The widespread adoption of digital technology in manufacturing is bringing about a revolution that commentators have named Industry 4.0. Robots are replacing humans and smart devices are using data to take production decisions, moving manufacturing ever closer towards 100% automation. With individual customization now possible even with large scale production runs, this revolution is promising to take both customer satisfaction and operational excellence to the next level.

Manufacturers first began using computers to automate the production process and resource planning back in the 1970s. Then in the 1990s, enterprise resource planning (ERP) systems started making automated strategic planning possible. By 2000 the annual worldwide licensing and maintenance revenue for ERP systems had reached USD 21.5 billion and was growing at a compound annual growth rate (CAGR) of 13.1%. While the advent of ERP was responsible for many manufacturing success stories, there are lots of tales of misfortune out there too.

Nike spent $400 million dollars updating their supply chain system and ERP implementation. They were surprised when this project resulted in a 20% dip in their stock, $100 million in lost revenue and a myriad of class action lawsuits. And HP’s North American division’s move to a single centralised ERP system ended up costing the company $160 million in backlogged orders and lost revenue – more than five times the estimated cost of the project.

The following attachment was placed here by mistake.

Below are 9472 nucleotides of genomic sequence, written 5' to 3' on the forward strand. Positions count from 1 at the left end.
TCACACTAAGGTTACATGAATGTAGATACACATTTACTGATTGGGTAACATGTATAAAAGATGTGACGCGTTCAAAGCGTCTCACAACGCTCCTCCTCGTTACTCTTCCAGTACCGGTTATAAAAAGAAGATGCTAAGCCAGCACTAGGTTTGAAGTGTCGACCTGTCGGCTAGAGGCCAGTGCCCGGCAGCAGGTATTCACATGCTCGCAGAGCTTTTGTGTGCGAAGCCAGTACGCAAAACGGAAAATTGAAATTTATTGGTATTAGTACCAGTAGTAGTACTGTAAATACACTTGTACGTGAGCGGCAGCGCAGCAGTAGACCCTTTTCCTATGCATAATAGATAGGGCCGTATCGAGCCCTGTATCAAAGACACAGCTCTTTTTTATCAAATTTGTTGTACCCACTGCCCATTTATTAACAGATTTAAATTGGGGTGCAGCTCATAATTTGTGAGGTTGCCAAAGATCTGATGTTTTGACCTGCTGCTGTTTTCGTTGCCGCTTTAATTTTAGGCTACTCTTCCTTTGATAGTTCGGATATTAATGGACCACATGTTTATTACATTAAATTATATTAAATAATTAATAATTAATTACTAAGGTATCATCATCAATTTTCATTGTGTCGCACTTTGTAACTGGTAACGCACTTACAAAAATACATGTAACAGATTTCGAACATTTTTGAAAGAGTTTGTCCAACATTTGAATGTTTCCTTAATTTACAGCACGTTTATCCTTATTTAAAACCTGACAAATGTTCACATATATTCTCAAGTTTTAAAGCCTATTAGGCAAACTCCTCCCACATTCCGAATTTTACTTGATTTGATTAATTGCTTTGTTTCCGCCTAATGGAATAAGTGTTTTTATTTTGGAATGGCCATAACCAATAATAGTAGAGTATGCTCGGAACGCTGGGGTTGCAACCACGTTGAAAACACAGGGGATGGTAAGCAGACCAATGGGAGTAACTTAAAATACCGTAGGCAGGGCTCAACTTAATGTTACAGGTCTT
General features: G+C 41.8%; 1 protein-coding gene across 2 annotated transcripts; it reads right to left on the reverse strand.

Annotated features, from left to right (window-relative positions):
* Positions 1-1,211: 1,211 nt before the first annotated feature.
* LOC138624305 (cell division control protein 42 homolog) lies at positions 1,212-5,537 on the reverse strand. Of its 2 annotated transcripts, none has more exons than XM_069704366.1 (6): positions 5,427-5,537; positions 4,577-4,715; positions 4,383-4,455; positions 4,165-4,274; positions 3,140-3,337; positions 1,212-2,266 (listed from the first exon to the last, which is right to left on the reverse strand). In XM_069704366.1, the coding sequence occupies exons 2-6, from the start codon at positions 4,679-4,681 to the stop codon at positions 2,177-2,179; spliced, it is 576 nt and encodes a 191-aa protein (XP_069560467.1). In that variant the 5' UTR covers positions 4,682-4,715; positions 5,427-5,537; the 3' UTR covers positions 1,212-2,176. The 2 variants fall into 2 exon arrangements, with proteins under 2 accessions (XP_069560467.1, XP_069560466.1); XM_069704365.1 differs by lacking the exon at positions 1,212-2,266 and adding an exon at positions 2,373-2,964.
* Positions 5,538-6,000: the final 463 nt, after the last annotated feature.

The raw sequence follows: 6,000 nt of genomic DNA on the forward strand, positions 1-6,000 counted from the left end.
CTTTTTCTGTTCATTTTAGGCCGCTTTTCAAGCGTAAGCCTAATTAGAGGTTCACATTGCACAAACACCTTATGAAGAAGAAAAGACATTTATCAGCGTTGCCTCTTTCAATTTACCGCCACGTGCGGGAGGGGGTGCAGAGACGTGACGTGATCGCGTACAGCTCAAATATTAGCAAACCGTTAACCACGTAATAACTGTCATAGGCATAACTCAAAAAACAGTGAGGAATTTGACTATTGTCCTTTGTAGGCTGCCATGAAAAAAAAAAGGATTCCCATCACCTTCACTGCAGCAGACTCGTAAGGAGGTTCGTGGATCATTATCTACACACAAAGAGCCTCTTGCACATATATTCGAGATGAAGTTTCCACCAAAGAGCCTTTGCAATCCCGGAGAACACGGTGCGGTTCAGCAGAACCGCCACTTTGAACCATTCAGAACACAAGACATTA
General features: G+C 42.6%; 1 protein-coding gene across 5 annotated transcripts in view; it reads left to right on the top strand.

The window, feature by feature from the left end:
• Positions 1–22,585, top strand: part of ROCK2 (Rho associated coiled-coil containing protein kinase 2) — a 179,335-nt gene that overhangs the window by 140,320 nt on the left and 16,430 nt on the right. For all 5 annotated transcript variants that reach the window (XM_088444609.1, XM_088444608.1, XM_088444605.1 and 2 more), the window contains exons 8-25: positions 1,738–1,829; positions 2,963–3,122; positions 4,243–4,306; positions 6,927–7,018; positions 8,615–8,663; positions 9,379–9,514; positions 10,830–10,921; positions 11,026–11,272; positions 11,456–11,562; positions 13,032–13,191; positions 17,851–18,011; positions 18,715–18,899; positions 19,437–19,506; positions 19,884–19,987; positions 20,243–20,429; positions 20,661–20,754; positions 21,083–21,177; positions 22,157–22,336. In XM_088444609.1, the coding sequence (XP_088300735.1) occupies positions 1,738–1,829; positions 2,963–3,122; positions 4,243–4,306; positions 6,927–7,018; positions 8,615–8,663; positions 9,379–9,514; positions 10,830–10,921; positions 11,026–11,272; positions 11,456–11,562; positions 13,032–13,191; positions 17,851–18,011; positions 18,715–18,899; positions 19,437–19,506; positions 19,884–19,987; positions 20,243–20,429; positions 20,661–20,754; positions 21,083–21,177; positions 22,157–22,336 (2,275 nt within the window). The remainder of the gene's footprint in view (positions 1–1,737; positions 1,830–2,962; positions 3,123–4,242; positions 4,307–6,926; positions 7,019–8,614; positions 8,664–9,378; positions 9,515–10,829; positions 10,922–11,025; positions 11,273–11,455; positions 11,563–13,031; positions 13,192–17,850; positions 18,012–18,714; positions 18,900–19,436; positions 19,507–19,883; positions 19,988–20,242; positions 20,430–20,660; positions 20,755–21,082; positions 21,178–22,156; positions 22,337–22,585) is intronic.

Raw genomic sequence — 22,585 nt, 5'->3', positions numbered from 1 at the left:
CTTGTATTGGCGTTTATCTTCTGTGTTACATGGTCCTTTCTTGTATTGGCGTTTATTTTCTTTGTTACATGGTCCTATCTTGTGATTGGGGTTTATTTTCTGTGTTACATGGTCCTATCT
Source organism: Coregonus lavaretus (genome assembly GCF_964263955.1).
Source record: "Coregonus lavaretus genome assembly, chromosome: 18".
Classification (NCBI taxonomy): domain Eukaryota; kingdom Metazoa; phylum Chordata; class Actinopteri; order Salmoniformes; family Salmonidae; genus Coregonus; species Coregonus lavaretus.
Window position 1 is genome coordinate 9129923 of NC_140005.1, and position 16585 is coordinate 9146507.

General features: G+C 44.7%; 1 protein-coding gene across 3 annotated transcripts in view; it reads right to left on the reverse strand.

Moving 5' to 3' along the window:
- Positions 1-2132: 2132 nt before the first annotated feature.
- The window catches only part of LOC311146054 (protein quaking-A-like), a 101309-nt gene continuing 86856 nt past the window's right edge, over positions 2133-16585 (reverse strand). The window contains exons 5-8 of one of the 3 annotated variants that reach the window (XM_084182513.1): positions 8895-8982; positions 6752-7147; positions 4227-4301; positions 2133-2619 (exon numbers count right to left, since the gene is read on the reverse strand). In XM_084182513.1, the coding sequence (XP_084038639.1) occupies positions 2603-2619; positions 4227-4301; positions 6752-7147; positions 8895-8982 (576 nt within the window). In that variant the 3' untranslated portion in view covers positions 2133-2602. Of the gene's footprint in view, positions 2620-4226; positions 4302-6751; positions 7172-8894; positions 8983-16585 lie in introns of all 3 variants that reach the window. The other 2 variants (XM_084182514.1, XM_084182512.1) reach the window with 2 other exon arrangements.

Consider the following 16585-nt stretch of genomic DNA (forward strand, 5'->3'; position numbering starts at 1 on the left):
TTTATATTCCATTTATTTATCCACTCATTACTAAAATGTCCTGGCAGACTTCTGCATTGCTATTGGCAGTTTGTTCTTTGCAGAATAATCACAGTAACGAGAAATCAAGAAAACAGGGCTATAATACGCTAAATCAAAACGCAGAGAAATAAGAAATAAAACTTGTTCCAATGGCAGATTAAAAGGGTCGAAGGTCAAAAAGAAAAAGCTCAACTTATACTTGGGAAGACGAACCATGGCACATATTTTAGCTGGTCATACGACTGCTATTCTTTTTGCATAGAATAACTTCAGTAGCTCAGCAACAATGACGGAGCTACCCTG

Now as we enter the Industry 4.0 revolution, companies like GE and Siemens have declared it a core part of their strategy. Bosch is set to implement smart manufacturing at all its plants in India and Europe. The German government has even allocated €200 million of funding as part of its high tech strategy action plan for 2020. With so much energy behind the adoption of the latest manufacturing automation technology, there are certainly great gains to be had.

However it’s important to learn from the failures of the past and to take a more conscious approach to implementation. In the age of smart manufacturing, advanced technology is easily available, for a price, but the real challenge is maximising the benefits.

Many of our clients have shared stories with us of disproportionately low returns on their investment in technology. The missing link is usually a comprehensive approach to change management – a must for any major change within an organisation to go smoothly. Our Focus Process™ ensures the streamlined running of each change management programme and makes sure the benefits are sustainable. Technology alone won’t improve your business’ performance. However, after working with us, our clients consistently experience real improvements in capacity and operating performance.

Are you looking to realise the value from your investments in data and technology? We’ll be more than happy to share our experience with you.